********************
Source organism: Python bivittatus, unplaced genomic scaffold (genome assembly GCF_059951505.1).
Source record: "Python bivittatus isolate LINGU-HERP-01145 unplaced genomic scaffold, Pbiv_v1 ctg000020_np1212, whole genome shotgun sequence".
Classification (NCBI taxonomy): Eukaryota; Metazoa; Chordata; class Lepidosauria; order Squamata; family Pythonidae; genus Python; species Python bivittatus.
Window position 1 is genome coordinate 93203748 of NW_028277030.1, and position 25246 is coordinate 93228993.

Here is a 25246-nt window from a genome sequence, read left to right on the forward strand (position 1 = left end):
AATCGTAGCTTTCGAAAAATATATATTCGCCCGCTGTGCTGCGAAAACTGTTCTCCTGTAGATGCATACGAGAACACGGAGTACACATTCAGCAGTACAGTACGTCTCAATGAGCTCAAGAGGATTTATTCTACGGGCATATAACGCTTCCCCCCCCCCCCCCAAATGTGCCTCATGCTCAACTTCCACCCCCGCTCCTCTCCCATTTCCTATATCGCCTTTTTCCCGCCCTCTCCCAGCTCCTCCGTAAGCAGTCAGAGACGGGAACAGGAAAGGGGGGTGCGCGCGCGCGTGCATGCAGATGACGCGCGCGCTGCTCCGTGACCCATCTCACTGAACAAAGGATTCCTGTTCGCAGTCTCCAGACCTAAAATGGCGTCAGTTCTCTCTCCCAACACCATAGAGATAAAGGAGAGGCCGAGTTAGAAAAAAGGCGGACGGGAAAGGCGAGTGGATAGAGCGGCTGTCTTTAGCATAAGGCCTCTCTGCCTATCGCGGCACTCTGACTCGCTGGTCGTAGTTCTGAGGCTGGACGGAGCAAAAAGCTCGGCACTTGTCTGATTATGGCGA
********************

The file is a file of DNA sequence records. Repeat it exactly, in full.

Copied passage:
Source organism: Python bivittatus, unplaced genomic scaffold (genome assembly GCF_059951505.1).
Source record: "Python bivittatus isolate LINGU-HERP-01145 unplaced genomic scaffold, Pbiv_v1 ctg000020_np1212, whole genome shotgun sequence".
Classification (NCBI taxonomy): Eukaryota; Metazoa; Chordata; class Lepidosauria; order Squamata; family Pythonidae; genus Python; species Python bivittatus.
Window position 1 is genome coordinate 93203748 of NW_028277030.1, and position 25246 is coordinate 93228993.

Here is a 25246-nt window from a genome sequence, read left to right on the forward strand (position 1 = left end):
AATCGTAGCTTTCGAAAAATATATATTCGCCCGCTGTGCTGCGAAAACTGTTCTCCTGTAGATGCATACGAGAACACGGAGTACACATTCAGCAGTACAGTACGTCTCAATGAGCTCAAGAGGATTTATTCTACGGGCATATAACGCTTCCCCCCCCCCCCCCAAATGTGCCTCATGCTCAACTTCCACCCCCGCTCCTCTCCCATTTCCTATATCGCCTTTTTCCCGCCCTCTCCCAGCTCCTCCGTAAGCAGTCAGAGACGGGAACAGGAAAGGGGGGTGCGCGCGCGCGTGCATGCAGATGACGCGCGCGCTGCTCCGTGACCCATCTCACTGAACAAAGGATTCCTGTTCGCAGTCTCCAGACCTAAAATGGCGTCAGTTCTCTCTCCCAACACCATAGAGATAAAGGAGAGGCCGAGTTAGAAAAAAGGCGGACGGGAAAGGCGAGTGGATAGAGCGGCTGTCTTTAGCATAAGGCCTCTCTGCCTATCGCGGCACTCTGACTCGCTGGTCGTAGTTCTGAGGCTGGACGGAGCAAAAAGCTCGGCACTTGTCTGATTATGGCGA